Nonetheless, this frustration with generic pop has frequently been a driving force for the generation of new forms of rock, in an attempt to ‘break the mould’. In the early seventies, for example, the rock world was described as tame or sterile, relatively acoustic acts beginning to claim rock status. The Rolling Stones and company weren’t new any more, there was a sense of lacking in innovation, and a sense of musical frustration began to build. This frustration was further fuelled by the ending of the 25-year old post war economic boom, and the result, musically speaking, was punk rock. In the UK, it was The Sex Pistols and The Clash, in the USA The Ramones and similar, most of whom were ‘garage bands’ with little skill (Johnny Rotten, lead singer of The Sex Pistols, has frequently admitted that he couldn’t sing in the slightest, and there was a running joke at the time on the theme of ‘Here’s three chords. Now go start a band’) but the requisite emotion, aggression and fresh thinking to make them a musical revolution. Also developed a few years earlier was heavy metal, perhaps the only rock genre to have never had a clearly defined ‘era’ despite having been there, hiding around the back and on the sidelines somewhere, for the past 40 or so years. Its development was partly fuelled by the same kind of musical frustration that sparked punk, but was also the result of a bizarre industrial accident. Working at a Birmingham metal factory in 1965 when aged 17, Black Sabbath guitarist (although they were then known as The Polka Tulk Blues Band) Tony Iommi lost the the ends of his middle and ring fingers on his right hand. This was a devastating blow for a young guitarist, but Iommi compensated by easing the tension on his strings and developing two thimbles to cover his finger ends. By 1969, his string slackening had lead him to detune his guitar down a minor third from E to C#, and to include slapping the strings with his fingers as part of his performance. This detuning, matched by the band’s bassist Geezer Butler, was combined with the idea formulated whilst watching the queues for horror movie Black Sabbath that ‘if people are prepared to make money to be scared, then why don’t we write scary music?’, to create the incredibly heavy, aggressive, driving and slightly ‘out of tune’ (to conventional ears) sound of heavy metal, which was further popularised by the likes of Judas Priest, Deep Purple and Motley Crue (sorry, I can’t do the umlauts here).

Over the next few years, punk would slowly fall out of fashion, evolving into harder variations such as hardcore (which never penetrated the public consciousness but would make itself felt some years later- read on to find out how) and leaving other bands to develop it into post-punk; a pattern repeated with other genres down the decades. The 1980s was the first decade to see hip hop come to the fore,  partly in response to the newly-arrived MTV signalling the onward march of electronic, manufactured pop. Hip hop was specifically targeted at a more underground, urban circuit to these clean, commercial sounds, music based almost entirely around a beat rather than melody and allowing the songs to be messed around with, looped, scratched and repeated all for the sake of effect and atmosphere building. From hip hop was spawned rap, party, funk, disco, a new definition of the word DJ and, eventually, even dubstep. The decade also saw rock music really start to ‘get large’ with bands such as Queen and U2 filling football stadiums, paving the way for the sheer scale of modern rock acts and music festivals, and culminating, in 1985, with the huge global event that was Live Aid- not only was this a huge musical landmark, but it fundamentally changed what it meant to be a musical celebrity, and greatly influenced western attitudes to the third world.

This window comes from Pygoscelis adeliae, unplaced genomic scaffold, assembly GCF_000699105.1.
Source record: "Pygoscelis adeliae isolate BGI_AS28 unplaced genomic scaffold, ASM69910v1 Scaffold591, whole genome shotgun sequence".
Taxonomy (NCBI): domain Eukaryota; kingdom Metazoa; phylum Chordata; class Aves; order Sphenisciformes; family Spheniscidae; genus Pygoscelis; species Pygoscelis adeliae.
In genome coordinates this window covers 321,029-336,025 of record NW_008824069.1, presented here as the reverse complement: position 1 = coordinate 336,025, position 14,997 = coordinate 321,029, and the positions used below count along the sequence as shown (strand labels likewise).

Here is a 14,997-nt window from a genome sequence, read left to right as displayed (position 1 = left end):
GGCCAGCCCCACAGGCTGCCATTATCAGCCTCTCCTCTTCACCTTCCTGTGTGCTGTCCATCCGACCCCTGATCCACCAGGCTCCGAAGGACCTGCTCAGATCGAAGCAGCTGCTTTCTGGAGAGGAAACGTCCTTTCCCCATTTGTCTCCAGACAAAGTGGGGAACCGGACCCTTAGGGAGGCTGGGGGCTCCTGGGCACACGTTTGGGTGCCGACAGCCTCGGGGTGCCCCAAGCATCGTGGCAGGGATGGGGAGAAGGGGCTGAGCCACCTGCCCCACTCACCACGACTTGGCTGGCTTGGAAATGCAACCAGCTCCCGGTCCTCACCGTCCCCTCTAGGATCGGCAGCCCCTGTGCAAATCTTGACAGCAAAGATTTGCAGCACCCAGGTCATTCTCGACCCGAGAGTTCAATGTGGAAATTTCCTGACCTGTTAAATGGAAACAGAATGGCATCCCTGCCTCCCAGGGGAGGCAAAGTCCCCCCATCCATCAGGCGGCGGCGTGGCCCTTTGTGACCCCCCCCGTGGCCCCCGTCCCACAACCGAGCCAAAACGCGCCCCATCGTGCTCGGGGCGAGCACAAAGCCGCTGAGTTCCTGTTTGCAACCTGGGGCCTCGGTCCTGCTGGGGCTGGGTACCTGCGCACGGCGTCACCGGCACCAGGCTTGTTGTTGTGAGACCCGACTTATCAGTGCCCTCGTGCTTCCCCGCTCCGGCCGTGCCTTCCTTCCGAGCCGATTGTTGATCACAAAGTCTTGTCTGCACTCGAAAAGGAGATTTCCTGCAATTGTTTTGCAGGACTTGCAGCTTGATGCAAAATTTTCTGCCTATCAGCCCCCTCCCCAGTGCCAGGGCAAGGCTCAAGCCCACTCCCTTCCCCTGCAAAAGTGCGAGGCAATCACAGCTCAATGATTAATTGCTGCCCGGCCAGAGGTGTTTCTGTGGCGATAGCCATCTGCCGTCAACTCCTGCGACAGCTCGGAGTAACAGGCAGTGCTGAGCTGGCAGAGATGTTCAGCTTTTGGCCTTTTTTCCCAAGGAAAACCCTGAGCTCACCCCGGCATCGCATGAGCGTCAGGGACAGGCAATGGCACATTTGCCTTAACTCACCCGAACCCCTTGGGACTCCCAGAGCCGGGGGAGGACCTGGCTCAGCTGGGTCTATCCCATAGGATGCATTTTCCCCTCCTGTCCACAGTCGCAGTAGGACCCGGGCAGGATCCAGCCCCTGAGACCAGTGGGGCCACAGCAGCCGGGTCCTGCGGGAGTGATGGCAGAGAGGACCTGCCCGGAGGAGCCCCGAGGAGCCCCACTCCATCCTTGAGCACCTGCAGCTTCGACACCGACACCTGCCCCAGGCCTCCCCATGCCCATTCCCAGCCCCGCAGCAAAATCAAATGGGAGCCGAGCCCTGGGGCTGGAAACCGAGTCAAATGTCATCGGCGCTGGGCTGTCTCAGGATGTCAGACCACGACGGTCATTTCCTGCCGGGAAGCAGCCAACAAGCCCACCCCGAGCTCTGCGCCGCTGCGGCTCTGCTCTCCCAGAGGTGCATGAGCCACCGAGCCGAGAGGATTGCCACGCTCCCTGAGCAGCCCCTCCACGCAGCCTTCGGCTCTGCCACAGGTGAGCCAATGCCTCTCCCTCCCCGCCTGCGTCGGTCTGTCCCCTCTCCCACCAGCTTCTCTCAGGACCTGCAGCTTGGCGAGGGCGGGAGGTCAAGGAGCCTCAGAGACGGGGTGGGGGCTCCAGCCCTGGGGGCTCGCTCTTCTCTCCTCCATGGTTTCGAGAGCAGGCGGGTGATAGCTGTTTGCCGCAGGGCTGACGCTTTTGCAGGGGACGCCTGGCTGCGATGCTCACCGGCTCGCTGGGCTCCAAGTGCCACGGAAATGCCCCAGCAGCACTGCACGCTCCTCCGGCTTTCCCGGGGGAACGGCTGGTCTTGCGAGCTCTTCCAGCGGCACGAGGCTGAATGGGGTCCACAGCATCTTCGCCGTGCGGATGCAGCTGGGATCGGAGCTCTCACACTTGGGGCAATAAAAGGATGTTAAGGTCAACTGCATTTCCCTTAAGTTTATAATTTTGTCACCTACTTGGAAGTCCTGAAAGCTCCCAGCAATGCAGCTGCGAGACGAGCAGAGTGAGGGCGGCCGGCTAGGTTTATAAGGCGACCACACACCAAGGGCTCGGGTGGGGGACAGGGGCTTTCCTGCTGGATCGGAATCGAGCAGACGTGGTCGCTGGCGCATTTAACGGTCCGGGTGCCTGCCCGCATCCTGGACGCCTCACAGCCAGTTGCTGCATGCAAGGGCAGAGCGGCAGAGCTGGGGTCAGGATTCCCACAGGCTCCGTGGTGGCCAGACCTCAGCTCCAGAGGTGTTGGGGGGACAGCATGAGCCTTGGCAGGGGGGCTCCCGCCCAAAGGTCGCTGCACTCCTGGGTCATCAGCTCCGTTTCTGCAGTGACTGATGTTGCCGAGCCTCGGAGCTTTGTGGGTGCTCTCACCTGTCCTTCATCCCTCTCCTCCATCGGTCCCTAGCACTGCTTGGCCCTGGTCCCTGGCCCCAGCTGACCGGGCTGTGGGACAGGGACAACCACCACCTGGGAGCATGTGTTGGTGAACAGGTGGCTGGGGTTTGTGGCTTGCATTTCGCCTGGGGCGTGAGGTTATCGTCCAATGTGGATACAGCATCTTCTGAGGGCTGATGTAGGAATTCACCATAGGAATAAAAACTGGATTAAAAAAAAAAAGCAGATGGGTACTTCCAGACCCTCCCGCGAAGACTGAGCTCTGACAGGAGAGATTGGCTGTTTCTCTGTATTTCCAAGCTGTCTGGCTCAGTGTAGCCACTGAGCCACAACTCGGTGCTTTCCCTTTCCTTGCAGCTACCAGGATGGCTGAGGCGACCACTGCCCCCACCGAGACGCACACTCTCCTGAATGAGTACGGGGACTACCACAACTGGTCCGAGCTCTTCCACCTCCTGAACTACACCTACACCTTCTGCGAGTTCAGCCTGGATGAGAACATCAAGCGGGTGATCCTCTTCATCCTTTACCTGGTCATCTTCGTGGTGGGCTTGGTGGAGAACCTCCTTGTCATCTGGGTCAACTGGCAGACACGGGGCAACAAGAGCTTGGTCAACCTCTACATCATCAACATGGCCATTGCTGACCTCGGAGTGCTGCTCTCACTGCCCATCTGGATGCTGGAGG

By the late 80s and early 90s the business of counter-culture was at it again, this time with anger directed at a range of subjects from MTV tones, the boring, amelodic repetition of rap and the controversial policies of the Reagan administration that created a vast American ‘disaffected youth’ culture. This music partly formulated itself into the thoughtful lyrics and iconic sounds of bands such as REM, but in other areas found its expression and anger in the remnants of punk. Kurt Cobain in particular drew heavy inspiration from ‘hardcore’ bands (see, I said they’d show up again) such as Black Cloud, and the huge popularity of Nirvana’s ‘Smells Like Teen Spirit’ thrust grunge, along with many of the other genres blanketed under the title ‘alternative rock’ into the public consciousness (one of my earlier posts dealt with this, in some ways tragic, rise and fall in more detail). Once the grunge craze died down, it was once again left for other bands to formulate a new sound and scene out of the remnants of the genre, Foo Fighters being the most prominent post-grunge band around today. In the UK things went in a little different direction- this time resentment was more reserved to the staged nature of Top of the Pops and the like, The Smiths leading the way into what would soon become indie rock or Britpop. This wave of British bands, such as Oasis, Blur and Suede, pushed back the influx of grunge and developed a prominence for the genre that made the term ‘indie’ seem a bit ironic.

Nowadays, there are so many different great bands, genres and styles pushing at the forefront of the musical world that it is difficult to describe what is the defining genre of our current era. Music is a bigger business than it has ever been before, both in terms of commercial pop sound and the hard rock acts that dominate festivals such as Download and Reading, with every band there is and has ever been forming a part, be it a thread or a whole figure, of the vast musical tapestry that the last century has birthed. It is almost amusing to think that, whilst there is so much that people could and do complain about in our modern world, it’s very hard to take it out on a music world that is so vast and able to cater for every taste. It’s almost hard to see where the next counter-culture will come from, or how their musical preferences will drive the world forward once again. Ah well, we’ll just have to wait and see…